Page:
The willingness of Saudi Arabia and Iran to go to the Chinese capital and announce their reconciliation from there is a message not only to the region, but also to the world that no one single country or bloc of countries has dominance over the Middle East and global affairs. Moreover, it illustrates that China, a meteorically re-emerging power, has a lot to contribute to global peace and stability.  China’s contribution to global stability is becoming more evident not only through China’s proposals such as Global Security Initiative (GSI), which it has further explained recently, but also in its actual efforts on the ground as demonstrated by the current case of Saudi-Iran agreement. 

Announcing the agreement from Beijing has officially and openly broken the 1980 Carter Doctrine that considered the Gulf region the US’ exclusive sphere of influence.  This doctrine has ended organically; it is a natural consequence of the fast-changing regional and world order. It is also the result of the regional players’ eagerness to bring in global powers that have enough political capital and leverage with all sides to function as effective guarantors of regional stability.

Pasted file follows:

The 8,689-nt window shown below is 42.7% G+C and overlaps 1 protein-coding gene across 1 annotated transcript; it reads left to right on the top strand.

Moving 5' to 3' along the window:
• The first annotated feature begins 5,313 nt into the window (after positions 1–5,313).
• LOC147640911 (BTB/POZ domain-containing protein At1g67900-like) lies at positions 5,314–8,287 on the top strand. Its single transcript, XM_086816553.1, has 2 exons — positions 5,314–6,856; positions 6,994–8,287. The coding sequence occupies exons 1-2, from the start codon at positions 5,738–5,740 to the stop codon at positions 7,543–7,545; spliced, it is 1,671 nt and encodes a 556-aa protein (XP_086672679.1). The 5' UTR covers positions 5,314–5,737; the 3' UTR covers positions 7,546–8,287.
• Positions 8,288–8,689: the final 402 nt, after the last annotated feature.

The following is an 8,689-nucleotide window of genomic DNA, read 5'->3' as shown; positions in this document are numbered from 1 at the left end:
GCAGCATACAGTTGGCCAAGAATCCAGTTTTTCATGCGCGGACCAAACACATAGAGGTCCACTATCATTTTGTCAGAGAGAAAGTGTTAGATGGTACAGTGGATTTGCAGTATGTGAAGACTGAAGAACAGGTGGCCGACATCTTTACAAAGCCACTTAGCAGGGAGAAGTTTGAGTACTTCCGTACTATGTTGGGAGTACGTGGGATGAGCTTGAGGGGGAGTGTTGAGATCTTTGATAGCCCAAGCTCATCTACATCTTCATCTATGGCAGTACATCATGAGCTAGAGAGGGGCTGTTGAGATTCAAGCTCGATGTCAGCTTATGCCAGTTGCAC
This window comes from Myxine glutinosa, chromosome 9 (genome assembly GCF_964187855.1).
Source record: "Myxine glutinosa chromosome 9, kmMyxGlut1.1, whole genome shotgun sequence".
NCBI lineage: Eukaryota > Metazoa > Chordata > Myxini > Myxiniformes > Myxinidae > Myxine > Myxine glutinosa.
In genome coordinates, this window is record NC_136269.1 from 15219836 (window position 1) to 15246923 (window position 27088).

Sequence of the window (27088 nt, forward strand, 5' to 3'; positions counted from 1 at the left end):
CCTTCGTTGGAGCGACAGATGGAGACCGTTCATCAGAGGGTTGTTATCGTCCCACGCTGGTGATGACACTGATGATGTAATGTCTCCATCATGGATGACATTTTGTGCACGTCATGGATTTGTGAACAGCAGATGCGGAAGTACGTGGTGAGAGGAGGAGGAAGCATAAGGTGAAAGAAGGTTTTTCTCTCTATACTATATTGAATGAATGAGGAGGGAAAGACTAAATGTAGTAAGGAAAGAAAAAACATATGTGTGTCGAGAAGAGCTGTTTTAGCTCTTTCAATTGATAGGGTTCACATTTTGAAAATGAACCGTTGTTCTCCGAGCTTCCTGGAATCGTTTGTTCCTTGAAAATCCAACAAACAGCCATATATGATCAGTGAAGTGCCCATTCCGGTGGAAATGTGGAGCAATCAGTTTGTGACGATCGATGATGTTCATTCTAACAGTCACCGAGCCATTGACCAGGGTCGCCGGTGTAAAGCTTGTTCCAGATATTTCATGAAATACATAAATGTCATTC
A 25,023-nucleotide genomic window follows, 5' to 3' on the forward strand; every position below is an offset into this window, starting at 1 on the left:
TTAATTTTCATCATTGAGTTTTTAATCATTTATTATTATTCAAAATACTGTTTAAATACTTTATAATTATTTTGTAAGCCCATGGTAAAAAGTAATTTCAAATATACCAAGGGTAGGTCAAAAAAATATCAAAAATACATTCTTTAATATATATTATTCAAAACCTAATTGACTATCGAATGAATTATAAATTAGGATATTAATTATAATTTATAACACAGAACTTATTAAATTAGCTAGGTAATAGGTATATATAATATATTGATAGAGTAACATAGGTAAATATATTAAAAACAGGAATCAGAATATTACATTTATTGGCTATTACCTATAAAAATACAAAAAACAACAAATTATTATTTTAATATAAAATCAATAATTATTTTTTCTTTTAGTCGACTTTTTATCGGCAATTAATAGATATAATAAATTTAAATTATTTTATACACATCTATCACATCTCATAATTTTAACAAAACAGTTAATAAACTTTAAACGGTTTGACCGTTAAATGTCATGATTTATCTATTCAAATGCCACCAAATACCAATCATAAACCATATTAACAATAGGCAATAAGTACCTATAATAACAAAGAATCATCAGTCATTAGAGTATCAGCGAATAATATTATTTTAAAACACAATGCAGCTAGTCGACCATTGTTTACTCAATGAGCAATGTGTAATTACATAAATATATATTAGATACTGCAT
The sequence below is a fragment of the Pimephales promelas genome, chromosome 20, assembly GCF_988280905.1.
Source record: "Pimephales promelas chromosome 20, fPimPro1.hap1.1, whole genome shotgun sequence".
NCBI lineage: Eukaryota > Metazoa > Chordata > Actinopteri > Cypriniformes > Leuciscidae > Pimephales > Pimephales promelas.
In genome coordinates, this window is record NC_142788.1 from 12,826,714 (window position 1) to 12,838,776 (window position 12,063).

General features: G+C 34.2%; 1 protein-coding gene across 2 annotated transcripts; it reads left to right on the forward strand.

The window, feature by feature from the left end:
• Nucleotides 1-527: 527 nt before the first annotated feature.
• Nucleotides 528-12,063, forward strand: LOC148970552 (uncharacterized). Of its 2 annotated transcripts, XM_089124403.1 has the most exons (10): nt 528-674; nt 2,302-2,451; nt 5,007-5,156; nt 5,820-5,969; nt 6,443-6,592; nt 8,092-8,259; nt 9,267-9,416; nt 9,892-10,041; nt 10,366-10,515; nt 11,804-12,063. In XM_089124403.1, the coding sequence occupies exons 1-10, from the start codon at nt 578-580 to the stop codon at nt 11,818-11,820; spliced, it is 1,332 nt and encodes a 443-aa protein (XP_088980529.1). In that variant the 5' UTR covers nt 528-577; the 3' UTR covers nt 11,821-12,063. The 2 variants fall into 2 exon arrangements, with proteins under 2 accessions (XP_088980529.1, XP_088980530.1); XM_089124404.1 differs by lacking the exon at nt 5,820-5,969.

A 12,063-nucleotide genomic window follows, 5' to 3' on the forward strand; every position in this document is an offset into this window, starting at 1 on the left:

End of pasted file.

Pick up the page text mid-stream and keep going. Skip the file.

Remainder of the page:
China’s strategy in the region is not confrontational, but pragmatic and realistic. The Chinese are not demanding that the region be their exclusive sphere of influence; they are not forcing the Chinese development model and ideology upon the regional people.  China has defined its economic, trade and diplomatic strategic goals and is now calmly pursuing them with the consensus of the regional nations. This is one major reason the regional leaders are comfortable dealing with the Chinese leaders, allowing China a larger role in the region, especially now that the economic, political and security architecture of the region and the world is being reshaped.

Saudi-Iran agreement was sealed after serious steps taken by regional nations to proactively handle their challenges with minimum involvement from non-regional powers.  This is why the initial five rounds of the Saudi-Iran negotiations took place in neutral regional countries, namely Iraq and Oman. The preliminary discussions prepared the ground for the final round, which was the most contentious, requiring a global sponsor of China’s stature and credibility with various regional countries.